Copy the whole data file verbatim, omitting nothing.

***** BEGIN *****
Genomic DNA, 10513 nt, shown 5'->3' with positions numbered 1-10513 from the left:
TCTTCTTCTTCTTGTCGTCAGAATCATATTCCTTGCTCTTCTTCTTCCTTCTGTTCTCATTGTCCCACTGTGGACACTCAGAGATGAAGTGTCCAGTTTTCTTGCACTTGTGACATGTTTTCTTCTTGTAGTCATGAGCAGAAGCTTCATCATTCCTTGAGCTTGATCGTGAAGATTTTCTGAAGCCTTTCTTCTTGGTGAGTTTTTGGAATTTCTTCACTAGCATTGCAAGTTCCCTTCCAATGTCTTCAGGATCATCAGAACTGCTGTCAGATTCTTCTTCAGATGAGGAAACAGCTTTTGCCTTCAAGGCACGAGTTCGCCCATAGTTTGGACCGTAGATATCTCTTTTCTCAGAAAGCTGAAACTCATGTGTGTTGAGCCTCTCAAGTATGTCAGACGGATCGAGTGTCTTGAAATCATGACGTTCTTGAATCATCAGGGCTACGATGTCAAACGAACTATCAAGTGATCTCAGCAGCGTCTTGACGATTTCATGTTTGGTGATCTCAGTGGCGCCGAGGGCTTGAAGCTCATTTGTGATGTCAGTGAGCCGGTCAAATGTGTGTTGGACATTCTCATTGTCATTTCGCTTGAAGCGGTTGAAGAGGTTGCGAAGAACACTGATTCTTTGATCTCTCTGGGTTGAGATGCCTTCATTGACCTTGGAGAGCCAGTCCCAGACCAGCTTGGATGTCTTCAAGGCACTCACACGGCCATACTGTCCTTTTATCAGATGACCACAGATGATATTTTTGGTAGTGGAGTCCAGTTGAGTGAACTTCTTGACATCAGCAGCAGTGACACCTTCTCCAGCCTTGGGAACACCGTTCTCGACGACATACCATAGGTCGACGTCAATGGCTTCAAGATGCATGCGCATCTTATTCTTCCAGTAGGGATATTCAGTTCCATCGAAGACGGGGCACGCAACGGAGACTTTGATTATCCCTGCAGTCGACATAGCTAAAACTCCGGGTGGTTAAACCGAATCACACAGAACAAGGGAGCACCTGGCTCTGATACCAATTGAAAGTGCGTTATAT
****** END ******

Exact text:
Genomic DNA, 10513 nt, shown 5'->3' with positions numbered 1-10513 from the left:
TCTTCTTCTTCTTGTCGTCAGAATCATATTCCTTGCTCTTCTTCTTCCTTCTGTTCTCATTGTCCCACTGTGGACACTCAGAGATGAAGTGTCCAGTTTTCTTGCACTTGTGACATGTTTTCTTCTTGTAGTCATGAGCAGAAGCTTCATCATTCCTTGAGCTTGATCGTGAAGATTTTCTGAAGCCTTTCTTCTTGGTGAGTTTTTGGAATTTCTTCACTAGCATTGCAAGTTCCCTTCCAATGTCTTCAGGATCATCAGAACTGCTGTCAGATTCTTCTTCAGATGAGGAAACAGCTTTTGCCTTCAAGGCACGAGTTCGCCCATAGTTTGGACCGTAGATATCTCTTTTCTCAGAAAGCTGAAACTCATGTGTGTTGAGCCTCTCAAGTATGTCAGACGGATCGAGTGTCTTGAAATCATGACGTTCTTGAATCATCAGGGCTACGATGTCAAACGAACTATCAAGTGATCTCAGCAGCGTCTTGACGATTTCATGTTTGGTGATCTCAGTGGCGCCGAGGGCTTGAAGCTCATTTGTGATGTCAGTGAGCCGGTCAAATGTGTGTTGGACATTCTCATTGTCATTTCGCTTGAAGCGGTTGAAGAGGTTGCGAAGAACACTGATTCTTTGATCTCTCTGGGTTGAGATGCCTTCATTGACCTTGGAGAGCCAGTCCCAGACCAGCTTGGATGTCTTCAAGGCACTCACACGGCCATACTGTCCTTTTATCAGATGACCACAGATGATATTTTTGGTAGTGGAGTCCAGTTGAGTGAACTTCTTGACATCAGCAGCAGTGACACCTTCTCCAGCCTTGGGAACACCGTTCTCGACGACATACCATAGGTCGACGTCAATGGCTTCAAGATGCATGCGCATCTTATTCTTCCAGTAGGGATATTCAGTTCCATCGAAGACGGGGCACGCAACGGAGACTTTGATTATCCCTGCAGTCGACATAGCTAAAACTCCGGGTGGTTAAACCGAATCACACAGAACAAGGGAGCACCTGGCTCTGATACCAATTGAAAGTGCGTTATAT